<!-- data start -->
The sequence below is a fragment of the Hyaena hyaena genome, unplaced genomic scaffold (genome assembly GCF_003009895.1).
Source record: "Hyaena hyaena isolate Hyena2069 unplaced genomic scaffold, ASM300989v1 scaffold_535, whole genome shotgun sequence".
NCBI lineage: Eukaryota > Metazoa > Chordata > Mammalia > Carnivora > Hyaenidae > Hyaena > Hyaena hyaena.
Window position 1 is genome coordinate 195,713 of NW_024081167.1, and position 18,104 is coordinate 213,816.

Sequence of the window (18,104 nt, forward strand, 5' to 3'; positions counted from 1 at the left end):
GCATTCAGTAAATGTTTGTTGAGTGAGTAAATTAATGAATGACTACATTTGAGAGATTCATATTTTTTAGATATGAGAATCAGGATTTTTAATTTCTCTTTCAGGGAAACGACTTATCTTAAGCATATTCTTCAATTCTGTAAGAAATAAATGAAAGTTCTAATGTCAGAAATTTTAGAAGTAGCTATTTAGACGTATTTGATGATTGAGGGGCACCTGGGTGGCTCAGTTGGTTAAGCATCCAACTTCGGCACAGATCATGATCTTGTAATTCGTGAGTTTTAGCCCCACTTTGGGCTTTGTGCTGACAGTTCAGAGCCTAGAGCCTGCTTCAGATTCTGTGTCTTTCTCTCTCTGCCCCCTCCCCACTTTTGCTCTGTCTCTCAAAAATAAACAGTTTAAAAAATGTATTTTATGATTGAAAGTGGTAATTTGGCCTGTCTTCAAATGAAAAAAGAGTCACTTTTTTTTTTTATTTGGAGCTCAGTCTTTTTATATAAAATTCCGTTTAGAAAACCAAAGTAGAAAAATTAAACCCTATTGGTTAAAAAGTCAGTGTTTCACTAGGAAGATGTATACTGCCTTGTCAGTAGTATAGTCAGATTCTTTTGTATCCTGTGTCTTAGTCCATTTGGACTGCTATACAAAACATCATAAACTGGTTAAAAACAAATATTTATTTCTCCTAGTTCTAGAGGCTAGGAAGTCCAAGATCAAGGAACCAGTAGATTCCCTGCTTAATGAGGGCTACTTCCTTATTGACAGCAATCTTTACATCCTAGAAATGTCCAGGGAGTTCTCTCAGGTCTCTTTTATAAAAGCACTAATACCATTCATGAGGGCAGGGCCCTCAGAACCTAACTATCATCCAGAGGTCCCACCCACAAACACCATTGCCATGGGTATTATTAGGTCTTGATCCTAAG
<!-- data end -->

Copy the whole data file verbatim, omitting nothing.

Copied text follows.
The sequence below is a fragment of the Hyaena hyaena genome, unplaced genomic scaffold (genome assembly GCF_003009895.1).
Source record: "Hyaena hyaena isolate Hyena2069 unplaced genomic scaffold, ASM300989v1 scaffold_535, whole genome shotgun sequence".
NCBI lineage: Eukaryota > Metazoa > Chordata > Mammalia > Carnivora > Hyaenidae > Hyaena > Hyaena hyaena.
Window position 1 is genome coordinate 195,713 of NW_024081167.1, and position 18,104 is coordinate 213,816.

Sequence of the window (18,104 nt, forward strand, 5' to 3'; positions counted from 1 at the left end):
GCATTCAGTAAATGTTTGTTGAGTGAGTAAATTAATGAATGACTACATTTGAGAGATTCATATTTTTTAGATATGAGAATCAGGATTTTTAATTTCTCTTTCAGGGAAACGACTTATCTTAAGCATATTCTTCAATTCTGTAAGAAATAAATGAAAGTTCTAATGTCAGAAATTTTAGAAGTAGCTATTTAGACGTATTTGATGATTGAGGGGCACCTGGGTGGCTCAGTTGGTTAAGCATCCAACTTCGGCACAGATCATGATCTTGTAATTCGTGAGTTTTAGCCCCACTTTGGGCTTTGTGCTGACAGTTCAGAGCCTAGAGCCTGCTTCAGATTCTGTGTCTTTCTCTCTCTGCCCCCTCCCCACTTTTGCTCTGTCTCTCAAAAATAAACAGTTTAAAAAATGTATTTTATGATTGAAAGTGGTAATTTGGCCTGTCTTCAAATGAAAAAAGAGTCACTTTTTTTTTTTATTTGGAGCTCAGTCTTTTTATATAAAATTCCGTTTAGAAAACCAAAGTAGAAAAATTAAACCCTATTGGTTAAAAAGTCAGTGTTTCACTAGGAAGATGTATACTGCCTTGTCAGTAGTATAGTCAGATTCTTTTGTATCCTGTGTCTTAGTCCATTTGGACTGCTATACAAAACATCATAAACTGGTTAAAAACAAATATTTATTTCTCCTAGTTCTAGAGGCTAGGAAGTCCAAGATCAAGGAACCAGTAGATTCCCTGCTTAATGAGGGCTACTTCCTTATTGACAGCAATCTTTACATCCTAGAAATGTCCAGGGAGTTCTCTCAGGTCTCTTTTATAAAAGCACTAATACCATTCATGAGGGCAGGGCCCTCAGAACCTAACTATCATCCAGAGGTCCCACCCACAAACACCATTGCCATGGGTATTATTAGGTCTTGATCCTAAG